Ring Around the (Green) Collar

I was folding laundry and listening to one of the Presidential debates the other night – not listening too closely as the candidates were mostly squabbling. Suddenly, I heard one of them say “green infrastructure” and then another said “green jobs.” I looked up from my unmatched socks – were the candidates really talking green infrastructure, like using natural techniques to reduce polluted stormwater runoff?

It turns out that, people (and politicians!) are finally making the connection that good decisions for the environment are also good for the economy and communities. The Washington Post describes several proposals for green collar workers to create jobs in green industries as part of the plan to achieve energy independence. And as Thomas Freidman explained in his column The Green Collar Solution, activists like Van Jones who work in low income areas know that communities need jobs more than they care about melting glaciers. Thus, projects at the Ella Baker Center and elsewhere are aiming to create green collar job training programs to reduce poverty while also creating a broader constituency to stop global warming.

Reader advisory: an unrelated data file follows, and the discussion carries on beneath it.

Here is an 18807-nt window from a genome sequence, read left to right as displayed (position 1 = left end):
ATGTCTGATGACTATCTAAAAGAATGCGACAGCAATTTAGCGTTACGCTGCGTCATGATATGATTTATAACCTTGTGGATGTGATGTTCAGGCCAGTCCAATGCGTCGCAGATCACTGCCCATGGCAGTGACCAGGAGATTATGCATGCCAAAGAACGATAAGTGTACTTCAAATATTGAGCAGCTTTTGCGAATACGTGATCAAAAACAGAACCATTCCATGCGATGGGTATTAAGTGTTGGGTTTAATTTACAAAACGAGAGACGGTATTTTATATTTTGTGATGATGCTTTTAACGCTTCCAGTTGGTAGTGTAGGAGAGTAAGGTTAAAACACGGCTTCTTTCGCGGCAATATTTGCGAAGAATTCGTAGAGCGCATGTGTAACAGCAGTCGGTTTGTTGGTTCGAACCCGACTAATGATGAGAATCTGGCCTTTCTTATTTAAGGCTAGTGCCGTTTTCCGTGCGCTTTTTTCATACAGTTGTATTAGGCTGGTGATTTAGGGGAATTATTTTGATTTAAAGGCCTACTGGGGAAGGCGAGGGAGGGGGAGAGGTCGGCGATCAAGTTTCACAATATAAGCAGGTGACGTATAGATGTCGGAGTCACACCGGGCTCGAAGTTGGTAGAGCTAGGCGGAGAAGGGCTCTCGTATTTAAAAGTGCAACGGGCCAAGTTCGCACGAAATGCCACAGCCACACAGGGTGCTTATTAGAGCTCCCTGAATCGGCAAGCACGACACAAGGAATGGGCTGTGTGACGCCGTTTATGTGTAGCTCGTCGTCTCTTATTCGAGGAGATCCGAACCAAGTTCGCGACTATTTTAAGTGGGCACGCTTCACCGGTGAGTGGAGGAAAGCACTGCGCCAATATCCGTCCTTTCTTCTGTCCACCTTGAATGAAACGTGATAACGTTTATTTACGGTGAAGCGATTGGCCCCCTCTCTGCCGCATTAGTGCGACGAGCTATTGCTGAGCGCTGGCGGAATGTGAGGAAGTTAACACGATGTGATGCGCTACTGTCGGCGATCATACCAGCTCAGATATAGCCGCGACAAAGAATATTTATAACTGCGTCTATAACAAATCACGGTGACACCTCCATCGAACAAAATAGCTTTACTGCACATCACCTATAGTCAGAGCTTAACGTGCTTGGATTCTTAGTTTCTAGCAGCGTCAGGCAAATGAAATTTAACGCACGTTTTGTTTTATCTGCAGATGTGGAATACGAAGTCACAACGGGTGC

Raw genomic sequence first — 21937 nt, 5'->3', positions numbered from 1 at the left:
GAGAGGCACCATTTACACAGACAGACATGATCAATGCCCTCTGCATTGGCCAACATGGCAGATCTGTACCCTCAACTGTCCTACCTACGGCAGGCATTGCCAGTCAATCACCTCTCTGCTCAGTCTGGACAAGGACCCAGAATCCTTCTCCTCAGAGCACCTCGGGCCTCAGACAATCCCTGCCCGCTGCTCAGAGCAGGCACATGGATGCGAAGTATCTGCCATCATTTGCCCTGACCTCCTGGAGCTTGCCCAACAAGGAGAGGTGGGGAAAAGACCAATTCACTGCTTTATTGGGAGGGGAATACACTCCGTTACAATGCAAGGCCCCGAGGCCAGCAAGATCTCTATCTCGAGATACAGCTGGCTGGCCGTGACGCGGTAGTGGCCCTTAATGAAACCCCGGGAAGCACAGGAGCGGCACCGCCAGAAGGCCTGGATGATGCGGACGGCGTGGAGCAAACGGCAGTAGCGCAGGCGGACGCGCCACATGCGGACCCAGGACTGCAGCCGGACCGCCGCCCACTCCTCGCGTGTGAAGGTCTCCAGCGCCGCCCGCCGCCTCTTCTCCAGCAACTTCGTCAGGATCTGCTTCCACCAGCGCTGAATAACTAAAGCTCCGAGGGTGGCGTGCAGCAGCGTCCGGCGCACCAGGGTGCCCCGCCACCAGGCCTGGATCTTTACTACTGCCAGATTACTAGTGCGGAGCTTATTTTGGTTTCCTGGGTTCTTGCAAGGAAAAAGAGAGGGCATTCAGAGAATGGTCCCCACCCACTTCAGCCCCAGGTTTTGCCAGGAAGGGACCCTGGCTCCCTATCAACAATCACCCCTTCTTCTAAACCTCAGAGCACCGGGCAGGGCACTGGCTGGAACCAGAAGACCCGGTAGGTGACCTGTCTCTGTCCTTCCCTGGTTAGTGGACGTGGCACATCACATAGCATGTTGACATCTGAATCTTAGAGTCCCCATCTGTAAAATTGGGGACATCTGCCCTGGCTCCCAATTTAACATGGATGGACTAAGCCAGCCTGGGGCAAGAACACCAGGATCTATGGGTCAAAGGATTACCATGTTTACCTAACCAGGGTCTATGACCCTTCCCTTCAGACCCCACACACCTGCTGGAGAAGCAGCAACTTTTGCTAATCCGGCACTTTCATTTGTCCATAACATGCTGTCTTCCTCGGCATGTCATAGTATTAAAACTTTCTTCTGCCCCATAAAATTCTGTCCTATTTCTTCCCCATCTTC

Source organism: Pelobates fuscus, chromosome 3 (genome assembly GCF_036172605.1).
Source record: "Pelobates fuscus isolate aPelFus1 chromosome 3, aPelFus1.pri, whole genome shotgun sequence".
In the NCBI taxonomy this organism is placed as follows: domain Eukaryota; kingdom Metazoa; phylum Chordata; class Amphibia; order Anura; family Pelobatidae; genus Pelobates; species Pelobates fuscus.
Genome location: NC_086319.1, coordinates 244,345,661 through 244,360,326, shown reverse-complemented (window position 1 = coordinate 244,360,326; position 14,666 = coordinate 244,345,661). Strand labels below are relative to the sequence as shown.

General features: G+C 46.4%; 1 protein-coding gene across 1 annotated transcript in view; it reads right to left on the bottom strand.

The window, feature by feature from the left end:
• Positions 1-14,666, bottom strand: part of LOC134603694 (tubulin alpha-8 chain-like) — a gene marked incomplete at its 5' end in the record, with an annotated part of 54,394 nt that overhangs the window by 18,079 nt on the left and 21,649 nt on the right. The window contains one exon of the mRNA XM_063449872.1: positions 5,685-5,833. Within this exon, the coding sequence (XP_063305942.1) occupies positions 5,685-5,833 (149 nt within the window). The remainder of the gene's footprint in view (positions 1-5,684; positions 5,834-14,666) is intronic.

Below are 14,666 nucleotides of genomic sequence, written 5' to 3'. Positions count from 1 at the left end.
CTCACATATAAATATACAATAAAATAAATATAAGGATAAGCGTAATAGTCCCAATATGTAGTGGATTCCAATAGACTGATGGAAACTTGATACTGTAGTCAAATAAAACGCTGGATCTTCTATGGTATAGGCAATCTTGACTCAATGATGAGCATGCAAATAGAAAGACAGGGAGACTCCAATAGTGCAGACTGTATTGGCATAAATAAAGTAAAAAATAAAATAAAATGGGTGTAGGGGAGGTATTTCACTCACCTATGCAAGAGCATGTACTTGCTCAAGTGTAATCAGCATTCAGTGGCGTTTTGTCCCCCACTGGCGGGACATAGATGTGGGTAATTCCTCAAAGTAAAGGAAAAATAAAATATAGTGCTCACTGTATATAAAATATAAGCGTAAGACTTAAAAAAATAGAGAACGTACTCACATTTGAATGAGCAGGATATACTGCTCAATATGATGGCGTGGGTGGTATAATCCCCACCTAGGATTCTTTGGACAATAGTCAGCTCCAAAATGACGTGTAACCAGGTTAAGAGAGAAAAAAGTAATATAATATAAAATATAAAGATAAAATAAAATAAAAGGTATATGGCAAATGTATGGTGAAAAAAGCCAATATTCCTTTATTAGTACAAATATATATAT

Jobs for clean water are also key to healthy rivers and healthy communities. Around here, D.C. Greenworks trains people to install green roofs and Americorps has trained thousands in ecological restoration techniques.

It might take a while before green collar jobs are as common as blue and white collar ones, but there’s certainly a lot of work to be done. Think of all the people who could be employed retrofitting high efficiency plumbing fixtures and installing rain gardens with a well trained green work force.

Now back to my laundry pile – I’m only folding green collared shirts now…